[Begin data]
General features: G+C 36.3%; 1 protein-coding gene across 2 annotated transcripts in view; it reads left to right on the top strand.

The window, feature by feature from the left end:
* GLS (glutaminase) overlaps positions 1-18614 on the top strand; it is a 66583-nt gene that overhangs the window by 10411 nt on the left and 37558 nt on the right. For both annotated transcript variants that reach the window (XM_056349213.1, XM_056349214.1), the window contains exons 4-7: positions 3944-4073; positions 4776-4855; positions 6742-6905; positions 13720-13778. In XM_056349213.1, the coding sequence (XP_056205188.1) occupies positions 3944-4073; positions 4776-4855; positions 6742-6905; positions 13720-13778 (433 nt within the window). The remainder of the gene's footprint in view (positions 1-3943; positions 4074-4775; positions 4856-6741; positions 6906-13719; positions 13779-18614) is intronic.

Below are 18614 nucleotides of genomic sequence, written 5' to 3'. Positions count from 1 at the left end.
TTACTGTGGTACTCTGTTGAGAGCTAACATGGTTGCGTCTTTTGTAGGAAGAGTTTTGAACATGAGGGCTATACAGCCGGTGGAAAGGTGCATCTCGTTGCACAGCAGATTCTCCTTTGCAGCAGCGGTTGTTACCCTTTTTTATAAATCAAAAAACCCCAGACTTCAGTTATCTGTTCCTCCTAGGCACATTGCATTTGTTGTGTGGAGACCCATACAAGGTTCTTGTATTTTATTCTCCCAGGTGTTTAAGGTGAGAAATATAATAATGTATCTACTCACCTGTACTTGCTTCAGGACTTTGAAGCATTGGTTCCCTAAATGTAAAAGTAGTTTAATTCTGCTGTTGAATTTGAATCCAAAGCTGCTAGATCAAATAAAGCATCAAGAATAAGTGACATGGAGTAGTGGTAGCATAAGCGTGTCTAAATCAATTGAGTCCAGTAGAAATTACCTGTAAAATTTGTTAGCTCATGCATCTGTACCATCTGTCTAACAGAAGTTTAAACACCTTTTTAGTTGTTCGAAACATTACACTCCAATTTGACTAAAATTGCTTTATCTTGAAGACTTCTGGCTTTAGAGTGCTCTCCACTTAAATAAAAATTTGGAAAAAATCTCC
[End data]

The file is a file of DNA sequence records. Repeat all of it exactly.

General features: G+C 36.3%; 1 protein-coding gene across 2 annotated transcripts in view; it reads left to right on the top strand.

The window, feature by feature from the left end:
* GLS (glutaminase) overlaps positions 1-18614 on the top strand; it is a 66583-nt gene that overhangs the window by 10411 nt on the left and 37558 nt on the right. For both annotated transcript variants that reach the window (XM_056349213.1, XM_056349214.1), the window contains exons 4-7: positions 3944-4073; positions 4776-4855; positions 6742-6905; positions 13720-13778. In XM_056349213.1, the coding sequence (XP_056205188.1) occupies positions 3944-4073; positions 4776-4855; positions 6742-6905; positions 13720-13778 (433 nt within the window). The remainder of the gene's footprint in view (positions 1-3943; positions 4074-4775; positions 4856-6741; positions 6906-13719; positions 13779-18614) is intronic.

Below are 18614 nucleotides of genomic sequence, written 5' to 3'. Positions count from 1 at the left end.
TTACTGTGGTACTCTGTTGAGAGCTAACATGGTTGCGTCTTTTGTAGGAAGAGTTTTGAACATGAGGGCTATACAGCCGGTGGAAAGGTGCATCTCGTTGCACAGCAGATTCTCCTTTGCAGCAGCGGTTGTTACCCTTTTTTATAAATCAAAAAACCCCAGACTTCAGTTATCTGTTCCTCCTAGGCACATTGCATTTGTTGTGTGGAGACCCATACAAGGTTCTTGTATTTTATTCTCCCAGGTGTTTAAGGTGAGAAATATAATAATGTATCTACTCACCTGTACTTGCTTCAGGACTTTGAAGCATTGGTTCCCTAAATGTAAAAGTAGTTTAATTCTGCTGTTGAATTTGAATCCAAAGCTGCTAGATCAAATAAAGCATCAAGAATAAGTGACATGGAGTAGTGGTAGCATAAGCGTGTCTAAATCAATTGAGTCCAGTAGAAATTACCTGTAAAATTTGTTAGCTCATGCATCTGTACCATCTGTCTAACAGAAGTTTAAACACCTTTTTAGTTGTTCGAAACATTACACTCCAATTTGACTAAAATTGCTTTATCTTGAAGACTTCTGGCTTTAGAGTGCTCTCCACTTAAATAAAAATTTGGAAAAAATCTCC